1) Look at the “People Also Viewed” Sidebar
Don’t you wish you could clone your best customers? Well, turns out you can with the “People Also Viewed” sidebar.
Visit the profile of one of your best customers or prospects, and then look to the right. The “People Also Viewed” box shows other users similar to your contact. You’ve just magically turned one prospect into several.
2) Reach Out to Prospects in New Roles
Changing jobs is one of the most effective trigger events in sales. When a person takes on a new role, they are more open to shaking things up with a new product or service purchase. Swoop in at the right time, and you could land yourself a new customer.
To determine which of your connections has recently joined a new company, click the “Keep in Touch” button under the “Connections” tab. Voila! You can add a handful of new prospects to your list — just make sure to reach out sooner rather than later.
3) Investigate Your Competitors’ Networks
Selling to a customer of a competitor is often easier than sourcing a totally new prospect who has no experience with the type of product you sell. You’ve likely formulated some compelling arguments as to why their customers should transition to your offering — and they’ve clearly recognized the need for your product type. Now all you need is a customer list.
Lucky for you, other LinkedIn members’ networks are searchable (provided they don’t opt to protect them) — and that includes those of rival salespeople. They’re likely connected with their prospects and customers, so peruse their networks with your prospecting hat on.
4) Scroll Through Skill Endorsements
People tend to attract others like themselves. And sometimes, those others dish out praise.
Similar to the “People Also Viewed” technique, scroll down to a great customer or prospect’s “Skills” section, and check out who’s endorsed them. You’ll find that birds of a feather often flock (and endorse) together.
5) Use Alumni Search
You already know about LinkedIn’s standard search. It’s incredibly helpful, but barring shared connections or interests, people who show up in your search results likely don’t have anything in common with you. And it’s not easy to connect via email or phone without a mutual interest or talking point to kick things off.
Enter Alumni Search. Simply copy https://www.linkedin.com/edu/alumniinto your browser, and you’ll get a list of new prospects who attended the same school as you.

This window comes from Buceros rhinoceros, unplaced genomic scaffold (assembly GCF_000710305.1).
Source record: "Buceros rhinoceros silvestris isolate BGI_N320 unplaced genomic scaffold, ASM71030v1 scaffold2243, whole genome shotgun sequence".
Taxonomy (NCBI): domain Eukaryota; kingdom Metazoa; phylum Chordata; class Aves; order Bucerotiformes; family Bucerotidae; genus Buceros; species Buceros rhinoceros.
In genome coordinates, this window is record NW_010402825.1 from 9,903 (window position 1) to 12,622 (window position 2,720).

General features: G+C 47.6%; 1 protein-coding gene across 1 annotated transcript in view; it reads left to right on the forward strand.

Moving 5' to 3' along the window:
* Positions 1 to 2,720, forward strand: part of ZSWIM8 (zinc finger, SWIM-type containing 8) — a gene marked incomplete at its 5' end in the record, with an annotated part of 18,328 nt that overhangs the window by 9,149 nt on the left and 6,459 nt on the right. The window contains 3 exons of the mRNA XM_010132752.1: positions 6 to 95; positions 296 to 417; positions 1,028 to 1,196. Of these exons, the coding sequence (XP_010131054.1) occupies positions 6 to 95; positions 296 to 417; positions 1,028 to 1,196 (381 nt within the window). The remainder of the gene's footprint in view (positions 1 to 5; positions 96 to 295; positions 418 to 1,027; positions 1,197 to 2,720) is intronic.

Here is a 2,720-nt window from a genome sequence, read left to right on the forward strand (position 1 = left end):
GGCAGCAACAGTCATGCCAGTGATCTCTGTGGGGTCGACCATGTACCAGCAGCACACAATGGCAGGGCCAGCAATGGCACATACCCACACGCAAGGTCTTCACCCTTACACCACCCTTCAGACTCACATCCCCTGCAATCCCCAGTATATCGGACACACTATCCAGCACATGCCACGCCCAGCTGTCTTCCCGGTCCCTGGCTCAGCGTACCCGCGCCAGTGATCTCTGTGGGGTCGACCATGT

6) See Who’s Commented On Your Prospects’ Posts
Next time you’re browsing your activity feed, don’t gloss over the comments underneath your connections’ posts. Many of the people interacting with your prospects and customers will be potential good fits for your product — and they’re clearly active on LinkedIn.
In addition, their comments are the perfect jumping-off point for an InMail or email. Praise their insight and offer a related perspective, share a relevant article, or ask if they’ve considered a specific fact or data point.
7) Browse Users Who Have Interacted With Your Posts
If you have a Basic (i.e. free) LinkedIn account, you can only see a limited number of the users who have viewed your profile. Premium, or paid, users can see every user who visits their profile.
However, you can see the people who have interacted with your posts no matter what type of subscription you have.
Under “Profile,” click “Who’s Viewed My Profile.”
Then choose the “Who’s Viewed Your Articles” tab.
You can filter the results by who’s liked or commented on your content. These users are clearly eager to engage — if they’re not already customers, send them an email; if they are customers, try requesting a referral or intro to someone in their network you’d like to meet.
8) Use Boolean Google Search
Granted, this isn’t a LinkedIn tip per se, but it will surface a list of LinkedIn profiles. The next time you’re searching for new prospects in Google, consider using Boolean search operators, such as quotation marks, OR, AND, or NOT.
A quick explanation of each:
- Quotation marks: Will surface results containing the exact phrase.
- OR: Will surface results that either contain search term A or search term B.
- AND: Will surface results that contain both search term A and search term B.
- NOT: Will surface results that contain search term A without search term B.
Pop in “site:linkedin.com/in” at the beginning of your search, and prospect away.
The next time your lead list is looking thin and traditional LinkedIn search isn’t doing the trick, consider using one of these non-traditional prospecting hacks. The best part? Since you’re working on LinkedIn, you’re privy to the personal details that can help you create a perfectly customized pitch.